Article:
I’m a little late, but here’s how I’m doing with my project.
It always feels a little funny sharing a work-in-progress. I read a post from ysolda on her fabulous knitting blog, about her qualms with sharing her designs-in-progress. She does share, saying, “Personally I think it’s pretty interesting to see a project build and gain some insight into the development process.” (And doesn’t the sweater she’s working on look gorgeous? Check out the post with the wrist detail. I want to knit that!)
I’m always fascinated with the creative processes of others. I’m hoping that some of you out there feel the same. If nothing else, if you don’t write yourself, what I share here might help you see what a messy process writing can be. It might help you understand your kids’ frustrations when they write.
Anyway, I don’t have a chapter this month. But I have an awful lot of stuff.
I kept starting new parts, but nothing came together. It was like trying to gather up a ball of bread dough that didn’t have enough moisture. I finally realized what was holding me back.
I had this idea–which I still like–that I wanted to write very short chapters for this book. Break down my ideas into small bits, followed with practical suggestions, so parents could pick up the book and consider one small idea at a time–or they could read several.
But here’s what I realized: I don’t write short. Gee, I’ll bet you’re thinking, no duh. Have you ever seen a short post on this blog? What I’ve always loved about the essay form is that it imitates the thought process. It takes off in unexpected directions, incorporating story, analysis, argument and wonder. It’s a little unwieldy. That’s my style, and I think I need to go with it.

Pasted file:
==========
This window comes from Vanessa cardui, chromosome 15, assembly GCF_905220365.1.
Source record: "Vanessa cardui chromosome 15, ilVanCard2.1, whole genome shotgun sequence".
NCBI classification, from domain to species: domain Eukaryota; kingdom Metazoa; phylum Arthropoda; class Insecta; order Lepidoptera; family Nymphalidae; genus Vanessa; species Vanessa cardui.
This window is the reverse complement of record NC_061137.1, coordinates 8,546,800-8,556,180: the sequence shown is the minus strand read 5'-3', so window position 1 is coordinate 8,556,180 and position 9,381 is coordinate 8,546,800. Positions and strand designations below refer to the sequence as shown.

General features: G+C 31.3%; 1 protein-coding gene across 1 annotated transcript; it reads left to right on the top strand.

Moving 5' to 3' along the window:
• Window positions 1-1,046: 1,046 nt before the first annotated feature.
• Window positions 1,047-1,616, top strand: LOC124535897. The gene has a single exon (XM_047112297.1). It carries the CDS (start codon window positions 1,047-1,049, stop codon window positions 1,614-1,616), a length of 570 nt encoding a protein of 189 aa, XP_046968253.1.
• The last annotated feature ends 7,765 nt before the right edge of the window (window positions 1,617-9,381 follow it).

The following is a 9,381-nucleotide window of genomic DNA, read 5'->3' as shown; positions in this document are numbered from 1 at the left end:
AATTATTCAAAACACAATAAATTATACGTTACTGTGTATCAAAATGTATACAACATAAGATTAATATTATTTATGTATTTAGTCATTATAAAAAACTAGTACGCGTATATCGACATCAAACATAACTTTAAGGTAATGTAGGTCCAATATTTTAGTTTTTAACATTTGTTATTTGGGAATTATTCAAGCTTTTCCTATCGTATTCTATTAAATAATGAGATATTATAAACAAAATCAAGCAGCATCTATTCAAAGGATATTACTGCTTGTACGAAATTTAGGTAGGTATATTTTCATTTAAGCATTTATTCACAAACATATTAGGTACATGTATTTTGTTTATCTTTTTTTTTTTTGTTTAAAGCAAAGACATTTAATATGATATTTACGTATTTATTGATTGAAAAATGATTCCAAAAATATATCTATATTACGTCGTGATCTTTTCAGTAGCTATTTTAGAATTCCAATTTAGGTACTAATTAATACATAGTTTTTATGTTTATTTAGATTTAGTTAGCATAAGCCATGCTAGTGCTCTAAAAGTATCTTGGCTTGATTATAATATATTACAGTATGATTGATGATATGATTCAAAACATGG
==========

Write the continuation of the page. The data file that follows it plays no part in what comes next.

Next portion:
That realization opened up the possibilities for me. Instead of not knowing what to do with those chunks in which I’d written about each of my kids, it occurred to me that each of those sections was part of a bigger idea. With each kid I learned something new about writing with homeschoolers:
- With H, I learned that the traditional school model of having kids take on their own writing at age six doesn’t work very well.
- With Lulu, I learned that what’s most important is to find ways to help kids want to write, and to develop their voices as writers.
- With Mr. T, I learned that homeschoolers can put the previous notions into practice differently. We can use an entirely different model.
Suddenly, I realized that I could write a chapter on each of those ideas, incorporating the sections I’d written about my kids with the newer sections I’d been working on. I could try to carry my readers along my own evolution of thoughts about kids and writing–assuming that many readers might follow a similar evolution–leading them right into the practical ideas that will form most of the book.
And I knew what I needed to do next. It was time for a cut-and-paste session.
Cutting up and rearranging my work in the back of the car, while Mr. T was at his wilderness program.
This is one of my favorite techniques for when writing isn’t working. Take what you have, cut it up and play with the order. It’s fun, and it almost always leads to new ideas. If nothing else, it gets you up from your writing chair and moving, which is always helpful.
I helped a homeschooled friend on her college essays this fall. She’d written a nice essay on her love of cycling, but it wasn’t quite capturing her passion. It wasn’t lively enough. I remembered a beautiful poem she’d written in our writer’s workshop, a very sensory, tangible poem about one particular ride. I suggested that she might want to cut up her essay and her poem, and see if she could work them into one.
Her resulting essay was unique and vivid and wonderful. I hope it helps get her where she wants to go.
At any rate, my own cutting and pasting session was just what I needed. Suddenly all my ideas are coming together, and I have a big, shaggy ball of dough to knead. It needs work, but it’s working.
This month I hope to write a good draft of the chapter on H and the traditional school model of writing (and why it often doesn’t work). I’ll let you know how how it goes.
Most likely at painstaking length.